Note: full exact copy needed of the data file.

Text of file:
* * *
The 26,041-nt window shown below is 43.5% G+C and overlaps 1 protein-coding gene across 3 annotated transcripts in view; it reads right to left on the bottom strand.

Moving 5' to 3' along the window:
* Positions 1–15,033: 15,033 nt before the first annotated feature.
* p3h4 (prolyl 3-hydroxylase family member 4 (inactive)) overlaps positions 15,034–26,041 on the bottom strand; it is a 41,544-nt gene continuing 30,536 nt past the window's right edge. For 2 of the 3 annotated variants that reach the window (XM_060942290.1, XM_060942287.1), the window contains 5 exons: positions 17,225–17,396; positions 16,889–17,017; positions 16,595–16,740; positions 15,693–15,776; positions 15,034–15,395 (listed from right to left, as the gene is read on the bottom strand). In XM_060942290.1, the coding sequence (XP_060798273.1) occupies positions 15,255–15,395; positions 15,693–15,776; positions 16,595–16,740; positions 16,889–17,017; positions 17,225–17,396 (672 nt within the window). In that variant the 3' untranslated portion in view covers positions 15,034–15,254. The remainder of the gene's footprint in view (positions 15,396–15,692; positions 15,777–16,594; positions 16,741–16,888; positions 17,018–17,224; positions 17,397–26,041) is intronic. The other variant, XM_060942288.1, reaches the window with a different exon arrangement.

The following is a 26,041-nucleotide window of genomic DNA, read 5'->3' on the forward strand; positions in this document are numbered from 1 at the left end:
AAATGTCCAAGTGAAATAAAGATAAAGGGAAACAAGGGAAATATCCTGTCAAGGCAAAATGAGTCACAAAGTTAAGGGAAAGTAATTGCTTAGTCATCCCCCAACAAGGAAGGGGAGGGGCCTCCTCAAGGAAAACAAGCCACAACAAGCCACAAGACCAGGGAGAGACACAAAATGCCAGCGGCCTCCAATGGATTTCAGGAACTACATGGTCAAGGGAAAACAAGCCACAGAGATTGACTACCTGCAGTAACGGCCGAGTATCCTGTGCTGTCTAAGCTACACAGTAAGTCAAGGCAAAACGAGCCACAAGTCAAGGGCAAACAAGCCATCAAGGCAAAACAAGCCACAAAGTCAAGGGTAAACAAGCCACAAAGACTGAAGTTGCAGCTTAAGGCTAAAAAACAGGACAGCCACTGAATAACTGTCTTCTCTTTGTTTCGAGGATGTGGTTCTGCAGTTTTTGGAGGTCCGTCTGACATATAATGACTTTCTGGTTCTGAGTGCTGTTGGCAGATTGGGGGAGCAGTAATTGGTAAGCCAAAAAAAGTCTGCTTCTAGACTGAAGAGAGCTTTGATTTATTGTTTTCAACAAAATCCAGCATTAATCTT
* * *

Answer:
The 26,041-nt window shown below is 43.5% G+C and overlaps 1 protein-coding gene across 3 annotated transcripts in view; it reads right to left on the bottom strand.

Moving 5' to 3' along the window:
* Positions 1–15,033: 15,033 nt before the first annotated feature.
* p3h4 (prolyl 3-hydroxylase family member 4 (inactive)) overlaps positions 15,034–26,041 on the bottom strand; it is a 41,544-nt gene continuing 30,536 nt past the window's right edge. For 2 of the 3 annotated variants that reach the window (XM_060942290.1, XM_060942287.1), the window contains 5 exons: positions 17,225–17,396; positions 16,889–17,017; positions 16,595–16,740; positions 15,693–15,776; positions 15,034–15,395 (listed from right to left, as the gene is read on the bottom strand). In XM_060942290.1, the coding sequence (XP_060798273.1) occupies positions 15,255–15,395; positions 15,693–15,776; positions 16,595–16,740; positions 16,889–17,017; positions 17,225–17,396 (672 nt within the window). In that variant the 3' untranslated portion in view covers positions 15,034–15,254. The remainder of the gene's footprint in view (positions 15,396–15,692; positions 15,777–16,594; positions 16,741–16,888; positions 17,018–17,224; positions 17,397–26,041) is intronic. The other variant, XM_060942288.1, reaches the window with a different exon arrangement.

The following is a 26,041-nucleotide window of genomic DNA, read 5'->3' on the forward strand; positions in this document are numbered from 1 at the left end:
AAATGTCCAAGTGAAATAAAGATAAAGGGAAACAAGGGAAATATCCTGTCAAGGCAAAATGAGTCACAAAGTTAAGGGAAAGTAATTGCTTAGTCATCCCCCAACAAGGAAGGGGAGGGGCCTCCTCAAGGAAAACAAGCCACAACAAGCCACAAGACCAGGGAGAGACACAAAATGCCAGCGGCCTCCAATGGATTTCAGGAACTACATGGTCAAGGGAAAACAAGCCACAGAGATTGACTACCTGCAGTAACGGCCGAGTATCCTGTGCTGTCTAAGCTACACAGTAAGTCAAGGCAAAACGAGCCACAAGTCAAGGGCAAACAAGCCATCAAGGCAAAACAAGCCACAAAGTCAAGGGTAAACAAGCCACAAAGACTGAAGTTGCAGCTTAAGGCTAAAAAACAGGACAGCCACTGAATAACTGTCTTCTCTTTGTTTCGAGGATGTGGTTCTGCAGTTTTTGGAGGTCCGTCTGACATATAATGACTTTCTGGTTCTGAGTGCTGTTGGCAGATTGGGGGAGCAGTAATTGGTAAGCCAAAAAAAGTCTGCTTCTAGACTGAAGAGAGCTTTGATTTATTGTTTTCAACAAAATCCAGCATTAATCTT